Fig. 6. 78 year old patient with Leriche syndrome in whom an ax-illo-femoral bypass graft has been constructed. There is occlusion of the aorta just below the level of the renal arteries and also occlusion of the iliac arteries bilaterally. Note the bifurcated right axillo-femoral graft which anastomoses with the profunda femoris arteries on both sides. Note occlusion of the superficial femoral artery on both sides, with reconstitution of flow into the popliteal artery on each side via well marked collaterals. Despite the severe proximal disease, three run-off arteries are identified on both sides

Left Femoral Popliteal BypassMra With Aorta Run Off

Fig. 7a, b. a Note fusiform aneurysmal disease of the infra-renal abdominal aorta, left common and left external iliac arteries. On the left side, there appears to be occlusion of the poplitreal artery, however, the appearance is somewhat unusual in that the signal intensity within the artery gradually drops of towards the "occlusion". A repeat single-station MRA of the thigh arteries alone 24 hours later (b) demonstrates a patent left popliteal artery, emphasizing the fact that the "pseudo-occlusion" was due to slow flow within the left SFA. Note occlusion of the right common and external iliac arteries and distal right superficial femoral arteries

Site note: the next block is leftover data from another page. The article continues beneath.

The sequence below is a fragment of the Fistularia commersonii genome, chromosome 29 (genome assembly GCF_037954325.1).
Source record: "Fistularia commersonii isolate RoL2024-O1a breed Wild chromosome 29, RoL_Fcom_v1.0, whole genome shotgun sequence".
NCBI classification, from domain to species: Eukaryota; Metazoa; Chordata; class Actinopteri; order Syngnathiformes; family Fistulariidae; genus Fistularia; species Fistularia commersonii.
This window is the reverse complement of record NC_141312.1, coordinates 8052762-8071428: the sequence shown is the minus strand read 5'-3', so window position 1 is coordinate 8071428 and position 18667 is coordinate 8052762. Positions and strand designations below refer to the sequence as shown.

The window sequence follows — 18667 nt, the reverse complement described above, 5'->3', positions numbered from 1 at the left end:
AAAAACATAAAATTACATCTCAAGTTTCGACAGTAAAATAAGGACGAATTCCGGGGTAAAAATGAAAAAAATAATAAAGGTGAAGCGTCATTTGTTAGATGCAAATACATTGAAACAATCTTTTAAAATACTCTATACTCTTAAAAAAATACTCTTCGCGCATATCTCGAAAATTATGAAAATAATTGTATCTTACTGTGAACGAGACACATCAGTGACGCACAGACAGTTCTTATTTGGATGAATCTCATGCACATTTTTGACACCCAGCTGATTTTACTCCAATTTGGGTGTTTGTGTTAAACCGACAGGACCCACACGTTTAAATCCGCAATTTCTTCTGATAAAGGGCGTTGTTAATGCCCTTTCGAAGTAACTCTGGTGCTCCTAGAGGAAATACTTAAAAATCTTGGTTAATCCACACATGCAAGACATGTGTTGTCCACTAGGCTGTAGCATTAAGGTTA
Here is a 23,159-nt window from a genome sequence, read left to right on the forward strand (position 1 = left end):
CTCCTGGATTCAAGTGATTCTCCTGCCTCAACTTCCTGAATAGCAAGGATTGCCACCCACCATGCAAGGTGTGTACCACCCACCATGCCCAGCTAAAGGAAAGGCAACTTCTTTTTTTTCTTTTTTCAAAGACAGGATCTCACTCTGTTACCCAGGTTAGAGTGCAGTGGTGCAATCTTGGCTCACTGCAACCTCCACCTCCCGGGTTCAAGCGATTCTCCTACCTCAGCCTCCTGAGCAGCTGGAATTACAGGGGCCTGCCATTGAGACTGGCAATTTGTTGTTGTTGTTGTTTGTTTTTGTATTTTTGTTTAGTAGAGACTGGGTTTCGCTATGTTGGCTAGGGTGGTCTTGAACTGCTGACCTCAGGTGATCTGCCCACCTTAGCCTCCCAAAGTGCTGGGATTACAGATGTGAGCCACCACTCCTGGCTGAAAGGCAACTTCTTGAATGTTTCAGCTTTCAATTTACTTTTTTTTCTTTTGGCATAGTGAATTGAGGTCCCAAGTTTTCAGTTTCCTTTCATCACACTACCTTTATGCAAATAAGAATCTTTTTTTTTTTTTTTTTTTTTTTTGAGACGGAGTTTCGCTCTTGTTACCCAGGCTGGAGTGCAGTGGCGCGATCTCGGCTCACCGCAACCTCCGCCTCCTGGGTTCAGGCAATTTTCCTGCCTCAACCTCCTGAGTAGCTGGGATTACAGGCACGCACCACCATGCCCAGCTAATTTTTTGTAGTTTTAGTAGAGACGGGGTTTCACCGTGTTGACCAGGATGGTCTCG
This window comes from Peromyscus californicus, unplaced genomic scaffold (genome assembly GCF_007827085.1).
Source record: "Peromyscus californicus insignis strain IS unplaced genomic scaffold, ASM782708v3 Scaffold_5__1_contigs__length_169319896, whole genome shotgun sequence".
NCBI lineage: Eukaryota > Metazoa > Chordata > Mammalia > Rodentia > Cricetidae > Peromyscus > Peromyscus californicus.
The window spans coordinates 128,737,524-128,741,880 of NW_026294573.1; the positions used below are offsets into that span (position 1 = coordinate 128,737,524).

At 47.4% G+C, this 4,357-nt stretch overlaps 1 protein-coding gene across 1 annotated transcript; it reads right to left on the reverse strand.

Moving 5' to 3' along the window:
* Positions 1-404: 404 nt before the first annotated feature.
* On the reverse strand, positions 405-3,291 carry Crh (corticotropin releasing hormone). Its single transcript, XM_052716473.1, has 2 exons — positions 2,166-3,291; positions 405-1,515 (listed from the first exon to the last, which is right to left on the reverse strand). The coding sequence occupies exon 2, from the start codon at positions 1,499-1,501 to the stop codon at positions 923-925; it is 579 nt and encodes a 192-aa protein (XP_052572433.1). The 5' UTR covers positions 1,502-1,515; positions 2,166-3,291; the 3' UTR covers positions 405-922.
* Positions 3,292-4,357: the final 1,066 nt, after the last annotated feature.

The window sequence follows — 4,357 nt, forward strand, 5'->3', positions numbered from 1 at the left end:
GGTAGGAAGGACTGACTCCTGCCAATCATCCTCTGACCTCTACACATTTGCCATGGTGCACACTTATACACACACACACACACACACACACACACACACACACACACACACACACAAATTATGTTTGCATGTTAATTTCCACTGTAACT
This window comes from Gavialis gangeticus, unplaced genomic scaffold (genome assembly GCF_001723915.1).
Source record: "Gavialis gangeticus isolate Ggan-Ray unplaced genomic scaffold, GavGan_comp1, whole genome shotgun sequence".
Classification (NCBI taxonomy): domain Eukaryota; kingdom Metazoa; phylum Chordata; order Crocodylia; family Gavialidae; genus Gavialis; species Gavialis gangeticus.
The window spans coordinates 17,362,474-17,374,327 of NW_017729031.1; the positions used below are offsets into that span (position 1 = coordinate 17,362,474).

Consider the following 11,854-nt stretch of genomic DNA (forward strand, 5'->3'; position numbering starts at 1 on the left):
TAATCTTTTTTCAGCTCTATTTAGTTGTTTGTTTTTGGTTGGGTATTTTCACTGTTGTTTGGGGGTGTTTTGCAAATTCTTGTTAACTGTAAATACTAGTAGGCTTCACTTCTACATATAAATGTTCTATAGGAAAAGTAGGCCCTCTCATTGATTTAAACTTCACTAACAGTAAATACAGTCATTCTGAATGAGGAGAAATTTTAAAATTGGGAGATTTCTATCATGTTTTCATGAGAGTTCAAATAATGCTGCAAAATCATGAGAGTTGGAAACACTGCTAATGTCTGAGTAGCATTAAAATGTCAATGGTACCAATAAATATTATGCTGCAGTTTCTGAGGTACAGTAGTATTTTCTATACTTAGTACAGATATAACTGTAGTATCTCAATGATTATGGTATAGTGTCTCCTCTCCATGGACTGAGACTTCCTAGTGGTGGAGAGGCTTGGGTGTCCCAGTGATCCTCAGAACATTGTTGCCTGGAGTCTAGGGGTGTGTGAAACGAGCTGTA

Fig. 7a, b. a Note fusiform aneurysmal disease of the infra-renal abdominal aorta, left common and left external iliac arteries. On the left side, there appears to be occlusion of the poplitreal artery, however, the appearance is somewhat unusual in that the signal intensity within the artery gradually drops of towards the "occlusion". A repeat single-station MRA of the thigh arteries alone 24 hours later (b) demonstrates a patent left popliteal artery, emphasizing the fact that the "pseudo-occlusion" was due to slow flow within the left SFA. Note occlusion of the right common and external iliac arteries and distal right superficial femoral arteries

Table 4. Advantages and disadvantages of moving table MRA of the peripheral arteries

Advantages

It addresses the issue of extended anatomic coverage in the most time-efficient manner It makes the most efficient use of a single bolus

Disadvantages

It requires additional software and hardware

In some instances results in less venous enhancement than other multi-station approaches

Although this approach offer a practical solution to the limitation of reduced spatial coverage, it is limited by the fact that, even using fast gradients, acquisition of high-resolution 3D MRA data at three consecutive locations takes substantially longer than the transit time from aorta to leg arteries, thus increasing the likelihood of venous enhancement within the legs which undoubtedly impairs image quality.